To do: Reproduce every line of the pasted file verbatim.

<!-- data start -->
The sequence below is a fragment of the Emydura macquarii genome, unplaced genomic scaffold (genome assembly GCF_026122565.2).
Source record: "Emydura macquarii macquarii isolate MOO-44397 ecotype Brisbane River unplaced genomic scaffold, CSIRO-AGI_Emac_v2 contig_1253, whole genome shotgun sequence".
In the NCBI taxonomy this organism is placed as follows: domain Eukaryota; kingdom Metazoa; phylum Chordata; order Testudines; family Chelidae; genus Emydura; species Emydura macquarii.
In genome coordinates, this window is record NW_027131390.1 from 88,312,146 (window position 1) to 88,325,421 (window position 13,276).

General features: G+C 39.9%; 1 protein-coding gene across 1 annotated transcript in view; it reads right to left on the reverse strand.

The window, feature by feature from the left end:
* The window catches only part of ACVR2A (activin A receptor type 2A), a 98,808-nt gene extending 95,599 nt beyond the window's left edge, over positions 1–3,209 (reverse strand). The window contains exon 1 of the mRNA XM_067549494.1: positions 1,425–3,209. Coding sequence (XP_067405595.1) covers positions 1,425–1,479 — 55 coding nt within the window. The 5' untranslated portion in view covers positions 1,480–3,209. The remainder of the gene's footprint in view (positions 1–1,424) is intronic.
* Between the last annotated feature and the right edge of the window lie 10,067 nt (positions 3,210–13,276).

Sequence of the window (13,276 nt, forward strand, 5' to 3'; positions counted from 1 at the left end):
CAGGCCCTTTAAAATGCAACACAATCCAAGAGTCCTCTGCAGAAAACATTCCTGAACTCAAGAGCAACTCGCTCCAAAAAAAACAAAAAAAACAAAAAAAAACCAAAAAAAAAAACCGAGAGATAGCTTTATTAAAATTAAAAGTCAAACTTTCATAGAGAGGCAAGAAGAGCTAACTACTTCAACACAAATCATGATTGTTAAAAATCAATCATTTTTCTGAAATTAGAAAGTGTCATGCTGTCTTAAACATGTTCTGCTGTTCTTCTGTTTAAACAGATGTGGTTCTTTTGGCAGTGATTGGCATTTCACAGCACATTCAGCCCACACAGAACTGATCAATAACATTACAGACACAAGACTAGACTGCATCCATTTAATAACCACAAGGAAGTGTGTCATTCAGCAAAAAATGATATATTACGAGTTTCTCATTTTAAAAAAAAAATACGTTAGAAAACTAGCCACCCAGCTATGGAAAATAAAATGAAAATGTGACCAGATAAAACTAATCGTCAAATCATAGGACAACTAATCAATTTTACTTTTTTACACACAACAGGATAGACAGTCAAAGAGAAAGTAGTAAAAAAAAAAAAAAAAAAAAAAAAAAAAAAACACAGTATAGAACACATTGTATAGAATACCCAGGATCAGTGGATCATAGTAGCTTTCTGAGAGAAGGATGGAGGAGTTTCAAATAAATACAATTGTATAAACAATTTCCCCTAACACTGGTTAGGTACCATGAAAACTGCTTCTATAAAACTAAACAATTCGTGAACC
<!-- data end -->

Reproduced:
The sequence below is a fragment of the Emydura macquarii genome, unplaced genomic scaffold (genome assembly GCF_026122565.2).
Source record: "Emydura macquarii macquarii isolate MOO-44397 ecotype Brisbane River unplaced genomic scaffold, CSIRO-AGI_Emac_v2 contig_1253, whole genome shotgun sequence".
In the NCBI taxonomy this organism is placed as follows: domain Eukaryota; kingdom Metazoa; phylum Chordata; order Testudines; family Chelidae; genus Emydura; species Emydura macquarii.
In genome coordinates, this window is record NW_027131390.1 from 88,312,146 (window position 1) to 88,325,421 (window position 13,276).

General features: G+C 39.9%; 1 protein-coding gene across 1 annotated transcript in view; it reads right to left on the reverse strand.

The window, feature by feature from the left end:
* The window catches only part of ACVR2A (activin A receptor type 2A), a 98,808-nt gene extending 95,599 nt beyond the window's left edge, over positions 1–3,209 (reverse strand). The window contains exon 1 of the mRNA XM_067549494.1: positions 1,425–3,209. Coding sequence (XP_067405595.1) covers positions 1,425–1,479 — 55 coding nt within the window. The 5' untranslated portion in view covers positions 1,480–3,209. The remainder of the gene's footprint in view (positions 1–1,424) is intronic.
* Between the last annotated feature and the right edge of the window lie 10,067 nt (positions 3,210–13,276).

Sequence of the window (13,276 nt, forward strand, 5' to 3'; positions counted from 1 at the left end):
CAGGCCCTTTAAAATGCAACACAATCCAAGAGTCCTCTGCAGAAAACATTCCTGAACTCAAGAGCAACTCGCTCCAAAAAAAACAAAAAAAACAAAAAAAAACCAAAAAAAAAAACCGAGAGATAGCTTTATTAAAATTAAAAGTCAAACTTTCATAGAGAGGCAAGAAGAGCTAACTACTTCAACACAAATCATGATTGTTAAAAATCAATCATTTTTCTGAAATTAGAAAGTGTCATGCTGTCTTAAACATGTTCTGCTGTTCTTCTGTTTAAACAGATGTGGTTCTTTTGGCAGTGATTGGCATTTCACAGCACATTCAGCCCACACAGAACTGATCAATAACATTACAGACACAAGACTAGACTGCATCCATTTAATAACCACAAGGAAGTGTGTCATTCAGCAAAAAATGATATATTACGAGTTTCTCATTTTAAAAAAAAAATACGTTAGAAAACTAGCCACCCAGCTATGGAAAATAAAATGAAAATGTGACCAGATAAAACTAATCGTCAAATCATAGGACAACTAATCAATTTTACTTTTTTACACACAACAGGATAGACAGTCAAAGAGAAAGTAGTAAAAAAAAAAAAAAAAAAAAAAAAAAAAAAACACAGTATAGAACACATTGTATAGAATACCCAGGATCAGTGGATCATAGTAGCTTTCTGAGAGAAGGATGGAGGAGTTTCAAATAAATACAATTGTATAAACAATTTCCCCTAACACTGGTTAGGTACCATGAAAACTGCTTCTATAAAACTAAACAATTCGTGAACC